However, I want you to bring to awareness right now the relief that you experience in being with like-minded people. The comfort we feel here, which allows us to let down our guard in a way that we may experience nowhere else. That IS the sign of the existence of common ground beliefs, beliefs we all hold in common. No one says you have to believe, but if you don’t you, you probably won’t stick around. The place just won’t ever feel comfortable to you.

So that’s the preliminaries. Let’s go deeper now, pull out our microscopes, and take a closer look at the Brownian motion of this place.

Exhibit A: our responsive reading from a moment ago:

Worship is the mystery within us reaching out to the mystery beyond;
It is an inarticulate silence yearning to speak;
it is the window of the moment open to the sky of the eternal.

Note how this language of the Mystery resonates with an even more important and defining document for our religious tradition: The Sources Statement, which is an article in the Unitarian Universalist Association’s Bylaws and was adopted in 1984. Now you can’t get more central than that: a statement in an organization’s Bylaws. Here’s what it says: “The living tradition which we share draws from many sources”—and then here is the first: “Direct experience of that transcending mystery and wonder, affirmed in all cultures, which moves us to a renewal of the spirit and an openness to the forces which create and uphold life.” That’s our first Source, as a faith tradition. There’s five others, but note very clearly how the Mystery is mentioned first.

I keen on saying “note this.” I keep on talking about “exhibits.” I feel like I’m wearing a white lab coat and conducting an experiment. It’s all about being scientific! We’re getting to the bottom of our Unitarian Universalist Brownian motion!

Take Exhibit B: Our openness to always learning more. Our sense that no single religion or book or tradition or philosophy or way can ever say everything that is to be said about sacred reality. Our sense that there’s always more to be known, more to be revealed.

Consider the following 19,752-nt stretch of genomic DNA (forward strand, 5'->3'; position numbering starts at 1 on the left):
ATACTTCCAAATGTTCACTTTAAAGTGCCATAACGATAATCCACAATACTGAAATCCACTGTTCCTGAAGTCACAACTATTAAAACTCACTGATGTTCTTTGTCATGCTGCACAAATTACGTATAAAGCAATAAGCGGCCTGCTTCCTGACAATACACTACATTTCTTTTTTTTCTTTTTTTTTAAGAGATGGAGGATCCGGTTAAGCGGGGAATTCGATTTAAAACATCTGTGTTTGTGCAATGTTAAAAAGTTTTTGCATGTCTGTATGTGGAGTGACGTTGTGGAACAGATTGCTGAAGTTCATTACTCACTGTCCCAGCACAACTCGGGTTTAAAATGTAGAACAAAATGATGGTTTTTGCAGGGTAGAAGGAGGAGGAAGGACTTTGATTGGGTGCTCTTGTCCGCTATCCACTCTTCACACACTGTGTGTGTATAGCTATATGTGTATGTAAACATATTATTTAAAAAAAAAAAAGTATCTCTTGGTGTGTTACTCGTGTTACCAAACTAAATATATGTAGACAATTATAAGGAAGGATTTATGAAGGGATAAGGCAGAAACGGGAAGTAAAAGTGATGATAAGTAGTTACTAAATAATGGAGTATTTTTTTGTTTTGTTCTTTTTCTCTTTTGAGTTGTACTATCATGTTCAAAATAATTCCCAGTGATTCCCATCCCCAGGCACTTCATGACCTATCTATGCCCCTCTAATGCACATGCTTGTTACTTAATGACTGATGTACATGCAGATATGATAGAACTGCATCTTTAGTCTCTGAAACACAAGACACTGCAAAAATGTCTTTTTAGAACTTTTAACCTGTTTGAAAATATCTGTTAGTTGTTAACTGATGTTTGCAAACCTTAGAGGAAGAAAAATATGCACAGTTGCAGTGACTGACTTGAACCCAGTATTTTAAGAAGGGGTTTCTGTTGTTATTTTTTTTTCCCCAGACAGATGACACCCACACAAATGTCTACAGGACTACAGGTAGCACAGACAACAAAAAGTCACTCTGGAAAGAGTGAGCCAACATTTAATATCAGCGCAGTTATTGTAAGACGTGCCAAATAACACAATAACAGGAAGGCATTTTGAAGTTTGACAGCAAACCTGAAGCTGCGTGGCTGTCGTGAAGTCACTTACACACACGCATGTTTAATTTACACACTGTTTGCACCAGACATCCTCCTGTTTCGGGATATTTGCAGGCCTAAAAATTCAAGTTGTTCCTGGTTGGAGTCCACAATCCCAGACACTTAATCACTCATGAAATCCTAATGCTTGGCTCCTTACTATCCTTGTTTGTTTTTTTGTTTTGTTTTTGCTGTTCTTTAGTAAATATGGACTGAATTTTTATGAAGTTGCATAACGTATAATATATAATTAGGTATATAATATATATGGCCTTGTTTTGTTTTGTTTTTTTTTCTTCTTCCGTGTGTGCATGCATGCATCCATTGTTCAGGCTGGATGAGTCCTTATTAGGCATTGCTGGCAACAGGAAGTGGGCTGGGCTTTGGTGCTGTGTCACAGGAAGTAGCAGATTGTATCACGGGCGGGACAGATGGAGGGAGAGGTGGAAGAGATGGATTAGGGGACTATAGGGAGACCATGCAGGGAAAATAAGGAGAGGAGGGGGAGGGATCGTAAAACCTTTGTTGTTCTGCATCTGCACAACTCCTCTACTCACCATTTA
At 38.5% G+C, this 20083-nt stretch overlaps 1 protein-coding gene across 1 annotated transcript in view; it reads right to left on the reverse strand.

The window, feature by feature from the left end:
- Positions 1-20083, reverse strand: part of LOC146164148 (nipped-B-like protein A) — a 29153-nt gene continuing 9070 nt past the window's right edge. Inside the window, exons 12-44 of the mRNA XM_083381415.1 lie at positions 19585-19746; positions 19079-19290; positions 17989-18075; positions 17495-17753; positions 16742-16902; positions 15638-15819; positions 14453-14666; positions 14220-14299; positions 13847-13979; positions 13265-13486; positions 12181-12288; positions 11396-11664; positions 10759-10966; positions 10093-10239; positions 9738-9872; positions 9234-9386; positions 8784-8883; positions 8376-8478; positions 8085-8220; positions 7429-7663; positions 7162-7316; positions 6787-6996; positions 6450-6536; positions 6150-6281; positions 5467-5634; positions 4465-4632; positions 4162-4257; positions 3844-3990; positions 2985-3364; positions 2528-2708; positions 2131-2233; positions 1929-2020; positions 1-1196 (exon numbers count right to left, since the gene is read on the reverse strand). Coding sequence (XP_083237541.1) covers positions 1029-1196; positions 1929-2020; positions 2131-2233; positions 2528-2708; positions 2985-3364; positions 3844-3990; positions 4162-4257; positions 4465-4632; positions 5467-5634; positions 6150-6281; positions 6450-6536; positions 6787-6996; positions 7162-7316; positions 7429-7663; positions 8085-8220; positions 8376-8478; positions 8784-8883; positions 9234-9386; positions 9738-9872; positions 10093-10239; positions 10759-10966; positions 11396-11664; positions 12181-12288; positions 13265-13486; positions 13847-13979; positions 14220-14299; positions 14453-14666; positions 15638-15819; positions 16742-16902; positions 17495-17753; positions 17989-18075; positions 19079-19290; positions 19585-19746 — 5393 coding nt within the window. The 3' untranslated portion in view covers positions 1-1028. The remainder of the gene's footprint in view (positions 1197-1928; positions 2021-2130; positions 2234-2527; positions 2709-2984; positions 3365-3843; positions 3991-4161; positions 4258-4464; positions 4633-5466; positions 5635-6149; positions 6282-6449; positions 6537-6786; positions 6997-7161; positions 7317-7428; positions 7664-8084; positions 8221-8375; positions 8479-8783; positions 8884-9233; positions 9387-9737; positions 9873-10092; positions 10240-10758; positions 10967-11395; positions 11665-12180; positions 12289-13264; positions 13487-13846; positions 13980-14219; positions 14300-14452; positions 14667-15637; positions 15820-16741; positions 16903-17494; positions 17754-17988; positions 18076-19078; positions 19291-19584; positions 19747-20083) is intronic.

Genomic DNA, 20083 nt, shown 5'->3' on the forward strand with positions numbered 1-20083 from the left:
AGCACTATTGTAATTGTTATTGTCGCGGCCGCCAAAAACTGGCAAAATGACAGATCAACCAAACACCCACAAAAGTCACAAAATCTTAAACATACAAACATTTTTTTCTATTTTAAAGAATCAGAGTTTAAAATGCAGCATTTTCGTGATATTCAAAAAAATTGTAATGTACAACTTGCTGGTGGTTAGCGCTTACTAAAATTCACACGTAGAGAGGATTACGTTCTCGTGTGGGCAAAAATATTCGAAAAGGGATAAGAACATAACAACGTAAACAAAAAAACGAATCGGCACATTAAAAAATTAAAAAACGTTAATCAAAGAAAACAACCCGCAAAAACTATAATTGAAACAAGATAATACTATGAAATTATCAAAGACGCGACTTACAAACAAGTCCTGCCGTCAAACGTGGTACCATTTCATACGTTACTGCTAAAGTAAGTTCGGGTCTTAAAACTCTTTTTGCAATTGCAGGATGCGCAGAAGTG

One of our preeminent theologians of the 20th century, James Luther Adams, said it like this: “Religious liberalism [that’s what we are folks, religious liberals] depends on the principle that ‘revelation’ is continuous.’” It means that the only kind of Bible a Unitarian Universalist could believe in is a Wikipedia-type Bible. It means that, when Unitarian Universalists read the Hebrew Bible and the Christian Bible in a way that is faithful to our theological tradition, we never read it literally and in a way that assumes the ancient message—the meaning of it—is frozen in the amber of time. Always, we are finding ways to value the old insights in the context of their time, and to evolve the old insights so that they can serve new understandings and new needs. We believe in evolution.

It’s just as an old Universalist saying puts it: “We don’t stand, we move.”

Finally, Exhibit C: and here, we get into what’s really and truly straaaange about us. (Strangeness is always relative, I know—I mean, just being a religious liberal is strange enough. But even the more artsy and liberal types: they possess certain stereotypes about what a church has got to look like to be a church, and one of those stereotypes is too often the idea that there must be a shared belief in the existence of God, or Jesus has got to somehow be central to the picture. So even these more artsy and liberal types: when they encounter us, they might not know how to respond. Because, well, look at us: we got atheists and theists sitting side-by-side in the pews! I read in the paper how we have atheist mega-churches popping up here and there, and while that is pretty good news, I say that the even more incredible thing is what’s unfolding among us here and now. Simply scandalous! Or at the very least, confusing and perplexing…. Is it a sign of insanity? Or apathy, in that we have simply stopped caring? Or stupidity, in that we are misunderstanding the meaning of words? What can possibly make sense of atheists and theists worshipping together—and (why stop there?) goddess worshippers and Buddhists and Jews and agnostics and New Agers and Christians and on and on and on, all together?